There is a strong possibility that we will not have a president-elect on Nov. 3. 

Or the day after. 

Or the week after. 

It is not outside the realm of possibility that we won’t have one until December. 

Here’s why.

Record participation in early and mail-in voting is overwhelming election officials across the country, according to The Wall Street Journal. How quickly a state can determine its winner largely depends on when officials can verify signatures and otherwise prepare mail-in ballots to be counted — tasks also known as processing. States that process ballots before Election Day will have results sooner than those that don’t.

According to The New York Times, solidly blue Maryland began tabulating votes Oct. 1 — meaning the state will have substantial results on Election Night, even though mail-in ballots will be accepted until Nov. 13.

Florida, a swing state that could determine the next president, began processing ballots Sept. 24, meaning the state may have significant results on Election Night as well.

[Your guide to the candidates in the 2020 presidential and Maryland congressional elections]

Most states allow officials to process mail-in and absentee ballots upon receipt and before Election Day. But four, including the key battlegrounds of Pennsylvania and Wisconsin, do not. Michigan, another battleground state, only begins pre-processing ballots 10 hours before Election Day.

Among the other battleground states, only Arizona, Nevada and Iowa allow officials to count votes early, easing the burden these states will face on Nov. 3. Arizona and Nevada began counting in mid-October.

Twenty-two states and Washington, D.C., count ballots that arrive — in some cases, up to 10 days — after Election Day, as long as they’re postmarked by Nov. 3. These states, which include key battlegrounds, may not declare a winner until days after election night.

States technically have until Dec. 8 to tally their votes and designate electors to support the state’s popular vote winner. On Dec. 14, electors will meet in their respective states to vote. 

Much may need to be settled before Dec. 8. Both campaigns have prepared extensive legal teams to fight disputes in battleground states, a déjà vu scenario for those who voted in the 2000 election, according to reporting in The New York Times’ podcast, The Daily.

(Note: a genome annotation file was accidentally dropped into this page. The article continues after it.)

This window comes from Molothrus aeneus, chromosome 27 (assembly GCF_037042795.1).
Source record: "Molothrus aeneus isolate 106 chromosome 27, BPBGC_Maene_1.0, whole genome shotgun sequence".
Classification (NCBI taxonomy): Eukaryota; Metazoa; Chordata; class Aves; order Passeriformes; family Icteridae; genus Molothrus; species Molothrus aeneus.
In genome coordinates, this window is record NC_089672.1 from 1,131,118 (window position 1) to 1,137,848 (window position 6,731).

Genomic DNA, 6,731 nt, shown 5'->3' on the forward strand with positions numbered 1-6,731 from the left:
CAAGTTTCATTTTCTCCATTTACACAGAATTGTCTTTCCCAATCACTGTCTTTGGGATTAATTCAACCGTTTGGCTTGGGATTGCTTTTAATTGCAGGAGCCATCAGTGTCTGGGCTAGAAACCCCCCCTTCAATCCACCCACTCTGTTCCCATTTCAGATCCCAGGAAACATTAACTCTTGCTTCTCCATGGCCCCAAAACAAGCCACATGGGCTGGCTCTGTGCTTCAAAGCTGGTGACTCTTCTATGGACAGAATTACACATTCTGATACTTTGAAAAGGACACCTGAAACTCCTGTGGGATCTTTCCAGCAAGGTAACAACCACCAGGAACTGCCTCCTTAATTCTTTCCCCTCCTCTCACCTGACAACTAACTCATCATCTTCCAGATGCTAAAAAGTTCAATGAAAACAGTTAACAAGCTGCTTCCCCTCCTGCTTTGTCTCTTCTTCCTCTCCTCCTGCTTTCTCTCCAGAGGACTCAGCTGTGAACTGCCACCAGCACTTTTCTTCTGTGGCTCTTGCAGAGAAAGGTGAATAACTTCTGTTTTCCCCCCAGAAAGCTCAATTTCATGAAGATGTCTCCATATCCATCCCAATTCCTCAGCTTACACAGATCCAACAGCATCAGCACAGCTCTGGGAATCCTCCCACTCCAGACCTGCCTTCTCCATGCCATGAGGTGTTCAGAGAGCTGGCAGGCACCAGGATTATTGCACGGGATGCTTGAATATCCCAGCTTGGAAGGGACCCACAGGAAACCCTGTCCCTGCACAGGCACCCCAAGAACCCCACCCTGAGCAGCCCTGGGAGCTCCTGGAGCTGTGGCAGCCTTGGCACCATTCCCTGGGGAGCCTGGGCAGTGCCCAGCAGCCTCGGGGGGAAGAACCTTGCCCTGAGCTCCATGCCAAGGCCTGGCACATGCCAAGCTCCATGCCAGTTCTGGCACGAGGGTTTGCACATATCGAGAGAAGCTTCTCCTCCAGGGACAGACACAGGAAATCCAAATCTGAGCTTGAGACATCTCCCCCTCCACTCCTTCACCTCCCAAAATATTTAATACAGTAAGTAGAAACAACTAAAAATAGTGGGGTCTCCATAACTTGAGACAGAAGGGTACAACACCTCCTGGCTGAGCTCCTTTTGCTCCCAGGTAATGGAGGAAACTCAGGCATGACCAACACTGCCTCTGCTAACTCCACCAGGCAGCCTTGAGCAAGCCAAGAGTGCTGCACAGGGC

[UMD students volunteer as poll workers during early voting at Xfinity Center]

President Trump’s and Joe Biden’s campaigns, political parties, activists and individual voters have collectively filed more than 400 suits — more than double the number from the widely contested 2000 election. The bulk of these cases — about one-third of which remain unsolved — involve voter’s rights to correct mistakes they, or election officials, made, according to PBS. At his campaign rallies and White House briefings, the president has previewed the arguments that his campaign and army of lawyers will make. He has repeatedly alleged, without evidence, that mail-in voting results in widespread fraud and that ballots received after Nov. 3 should not be counted.

Biden’s campaign has compiled a legal team comprised of two former solicitors general and hundreds of lawyers to combat Trump’s, according to The New York Times.

The Supreme Court ruled last Wednesday that Pennsylvania and North Carolina can receive mail-in absentee ballots after Nov. 3.  

Beyond these logistics, a presidential election conventionally ends when one candidate accepts defeat. Al Gore did this in 2000, after the Supreme Court ruled against a recount in Florida. Trump has repeatedly refused to commit to accepting the results of an election he loses, and experts fear this may throw the election into chaos, according to The Atlantic’s Barton Gellman.

Only time will tell.

This story has been updated.